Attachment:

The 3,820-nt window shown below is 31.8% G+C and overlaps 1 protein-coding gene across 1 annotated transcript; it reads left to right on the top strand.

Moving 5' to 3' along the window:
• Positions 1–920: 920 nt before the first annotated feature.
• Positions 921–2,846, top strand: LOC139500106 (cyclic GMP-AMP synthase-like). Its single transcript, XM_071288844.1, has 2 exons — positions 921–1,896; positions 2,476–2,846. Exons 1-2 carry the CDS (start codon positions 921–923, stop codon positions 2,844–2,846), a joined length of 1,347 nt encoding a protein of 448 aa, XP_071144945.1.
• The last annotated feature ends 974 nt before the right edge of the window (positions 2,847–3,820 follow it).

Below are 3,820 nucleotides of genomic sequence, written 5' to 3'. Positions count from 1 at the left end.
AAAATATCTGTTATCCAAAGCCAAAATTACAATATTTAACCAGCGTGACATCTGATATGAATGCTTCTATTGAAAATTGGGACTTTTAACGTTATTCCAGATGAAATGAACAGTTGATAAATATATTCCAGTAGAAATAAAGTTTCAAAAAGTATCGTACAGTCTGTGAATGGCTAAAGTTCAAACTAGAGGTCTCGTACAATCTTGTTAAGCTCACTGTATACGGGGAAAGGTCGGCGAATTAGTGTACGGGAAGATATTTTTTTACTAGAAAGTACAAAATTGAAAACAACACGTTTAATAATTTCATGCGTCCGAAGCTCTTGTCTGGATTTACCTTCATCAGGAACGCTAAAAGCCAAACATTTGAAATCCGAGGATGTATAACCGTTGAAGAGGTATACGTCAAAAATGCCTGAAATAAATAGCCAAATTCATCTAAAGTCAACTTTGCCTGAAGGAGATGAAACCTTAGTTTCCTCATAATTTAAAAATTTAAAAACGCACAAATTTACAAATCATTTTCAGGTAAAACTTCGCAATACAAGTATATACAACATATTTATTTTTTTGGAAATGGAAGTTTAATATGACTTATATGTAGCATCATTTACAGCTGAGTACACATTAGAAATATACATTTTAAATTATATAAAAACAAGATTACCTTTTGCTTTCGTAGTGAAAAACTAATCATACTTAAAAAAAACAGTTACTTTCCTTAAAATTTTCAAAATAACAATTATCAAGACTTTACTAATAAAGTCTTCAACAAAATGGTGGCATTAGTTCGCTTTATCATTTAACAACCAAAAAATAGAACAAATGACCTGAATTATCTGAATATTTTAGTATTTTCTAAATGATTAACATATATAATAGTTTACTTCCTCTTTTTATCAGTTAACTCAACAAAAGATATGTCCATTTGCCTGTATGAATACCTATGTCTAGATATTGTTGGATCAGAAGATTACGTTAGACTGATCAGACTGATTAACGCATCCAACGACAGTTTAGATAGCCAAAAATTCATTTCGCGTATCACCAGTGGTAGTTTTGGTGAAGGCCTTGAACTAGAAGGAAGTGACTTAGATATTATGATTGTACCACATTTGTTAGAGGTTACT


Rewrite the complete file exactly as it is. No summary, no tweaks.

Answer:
The 3,820-nt window shown below is 31.8% G+C and overlaps 1 protein-coding gene across 1 annotated transcript; it reads left to right on the top strand.

Moving 5' to 3' along the window:
• Positions 1–920: 920 nt before the first annotated feature.
• Positions 921–2,846, top strand: LOC139500106 (cyclic GMP-AMP synthase-like). Its single transcript, XM_071288844.1, has 2 exons — positions 921–1,896; positions 2,476–2,846. Exons 1-2 carry the CDS (start codon positions 921–923, stop codon positions 2,844–2,846), a joined length of 1,347 nt encoding a protein of 448 aa, XP_071144945.1.
• The last annotated feature ends 974 nt before the right edge of the window (positions 2,847–3,820 follow it).

Below are 3,820 nucleotides of genomic sequence, written 5' to 3'. Positions count from 1 at the left end.
AAAATATCTGTTATCCAAAGCCAAAATTACAATATTTAACCAGCGTGACATCTGATATGAATGCTTCTATTGAAAATTGGGACTTTTAACGTTATTCCAGATGAAATGAACAGTTGATAAATATATTCCAGTAGAAATAAAGTTTCAAAAAGTATCGTACAGTCTGTGAATGGCTAAAGTTCAAACTAGAGGTCTCGTACAATCTTGTTAAGCTCACTGTATACGGGGAAAGGTCGGCGAATTAGTGTACGGGAAGATATTTTTTTACTAGAAAGTACAAAATTGAAAACAACACGTTTAATAATTTCATGCGTCCGAAGCTCTTGTCTGGATTTACCTTCATCAGGAACGCTAAAAGCCAAACATTTGAAATCCGAGGATGTATAACCGTTGAAGAGGTATACGTCAAAAATGCCTGAAATAAATAGCCAAATTCATCTAAAGTCAACTTTGCCTGAAGGAGATGAAACCTTAGTTTCCTCATAATTTAAAAATTTAAAAACGCACAAATTTACAAATCATTTTCAGGTAAAACTTCGCAATACAAGTATATACAACATATTTATTTTTTTGGAAATGGAAGTTTAATATGACTTATATGTAGCATCATTTACAGCTGAGTACACATTAGAAATATACATTTTAAATTATATAAAAACAAGATTACCTTTTGCTTTCGTAGTGAAAAACTAATCATACTTAAAAAAAACAGTTACTTTCCTTAAAATTTTCAAAATAACAATTATCAAGACTTTACTAATAAAGTCTTCAACAAAATGGTGGCATTAGTTCGCTTTATCATTTAACAACCAAAAAATAGAACAAATGACCTGAATTATCTGAATATTTTAGTATTTTCTAAATGATTAACATATATAATAGTTTACTTCCTCTTTTTATCAGTTAACTCAACAAAAGATATGTCCATTTGCCTGTATGAATACCTATGTCTAGATATTGTTGGATCAGAAGATTACGTTAGACTGATCAGACTGATTAACGCATCCAACGACAGTTTAGATAGCCAAAAATTCATTTCGCGTATCACCAGTGGTAGTTTTGGTGAAGGCCTTGAACTAGAAGGAAGTGACTTAGATATTATGATTGTACCACATTTGTTAGAGGTTACT